The vineyard which thy right hand hath planted - Thy holy and pure worship which thy Almighty power had established in this city.
And the branch - thou madest strong for thy self - The original בן ועל veal ben, "and upon the Son whom thou hast strengthened for thyself." Many have thought that the Lord Jesus is meant. And so the Chaldee understood it, as it translates the passage thus: משיחא מלכא ועל veal Malca Meshicha, And upon the King Messiah, whom thou hast strengthened for thyself." The Syriac, Vulgate, Septuagint, Ethiopic, and Arabic, have, "the Son of man,' as in the seventeenth verse. Eighteen of Kennicott's and De Rossi's MSS. have אדם בן ben Adam, "Son of man," and as the Versions have all the same reading, it was probably that of the original copies. As Christ seems here to be intended, this is the first place in the Old Testament where the title Son of man is applied to him. The old Psalter understands this of setting Christ at the right hand of God.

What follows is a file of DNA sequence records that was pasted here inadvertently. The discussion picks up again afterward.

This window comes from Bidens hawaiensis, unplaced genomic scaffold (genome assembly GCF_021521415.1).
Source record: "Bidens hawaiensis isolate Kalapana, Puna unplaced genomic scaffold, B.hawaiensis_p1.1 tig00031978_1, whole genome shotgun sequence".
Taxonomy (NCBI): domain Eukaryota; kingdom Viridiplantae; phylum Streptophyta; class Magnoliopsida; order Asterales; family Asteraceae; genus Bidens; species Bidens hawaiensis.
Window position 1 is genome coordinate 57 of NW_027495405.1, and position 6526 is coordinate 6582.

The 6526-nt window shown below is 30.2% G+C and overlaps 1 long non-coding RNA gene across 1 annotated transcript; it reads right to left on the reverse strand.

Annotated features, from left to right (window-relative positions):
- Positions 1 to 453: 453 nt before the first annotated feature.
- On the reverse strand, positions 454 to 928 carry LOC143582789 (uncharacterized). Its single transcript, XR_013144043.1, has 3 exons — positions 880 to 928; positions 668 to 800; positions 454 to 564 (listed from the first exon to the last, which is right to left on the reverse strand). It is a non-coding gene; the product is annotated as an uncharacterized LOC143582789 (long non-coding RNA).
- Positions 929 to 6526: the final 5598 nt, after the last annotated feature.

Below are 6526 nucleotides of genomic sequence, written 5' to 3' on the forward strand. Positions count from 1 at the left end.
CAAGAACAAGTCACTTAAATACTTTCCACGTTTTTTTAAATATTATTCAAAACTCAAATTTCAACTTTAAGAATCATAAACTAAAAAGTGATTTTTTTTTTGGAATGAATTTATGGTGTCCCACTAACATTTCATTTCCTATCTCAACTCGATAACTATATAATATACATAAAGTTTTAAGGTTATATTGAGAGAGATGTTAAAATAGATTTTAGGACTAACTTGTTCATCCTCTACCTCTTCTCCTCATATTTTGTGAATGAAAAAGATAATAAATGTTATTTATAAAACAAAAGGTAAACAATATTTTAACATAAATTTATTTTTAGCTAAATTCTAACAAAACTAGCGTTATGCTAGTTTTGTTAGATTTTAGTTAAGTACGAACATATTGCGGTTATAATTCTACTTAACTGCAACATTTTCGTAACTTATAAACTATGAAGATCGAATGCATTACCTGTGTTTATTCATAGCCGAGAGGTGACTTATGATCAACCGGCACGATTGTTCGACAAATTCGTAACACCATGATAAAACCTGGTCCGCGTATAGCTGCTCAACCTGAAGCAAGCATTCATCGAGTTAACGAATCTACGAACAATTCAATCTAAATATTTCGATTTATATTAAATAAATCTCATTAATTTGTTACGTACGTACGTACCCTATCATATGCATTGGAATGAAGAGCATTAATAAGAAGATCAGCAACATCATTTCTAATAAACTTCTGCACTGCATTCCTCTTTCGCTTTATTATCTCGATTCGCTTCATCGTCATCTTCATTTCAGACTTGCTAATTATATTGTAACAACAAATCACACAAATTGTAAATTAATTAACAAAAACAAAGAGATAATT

And the vineyard - Gesenius renders this as a verb: “Protect;” that is, “Protect or defend what thy right hand hath planted.” So the Septuagint renders it κατάρτισαι katartisai - and the Vulgate, perfice, fit, prepare, order. Prof. Alexander renders it sustain. DeWette, “Guard what thy right hand hath planted.” This is doubtless the true idea. It is a prayer that God would guard, sustain, defend what he had planted; to wit, the vine which he had brought out of Egypt, Psalm 80:8.
And the branch - literally, the son; that is, the offspring or shoots of the vine. Not merely the original plant - the parent stock - but all the branches which had sprung from it and which had spread themselves over the land.
That thou madest strong for thyself - Thou didst cause it to grow so vigorously for thine own use or honor. On that account, we now call on thee to defend what is thine own.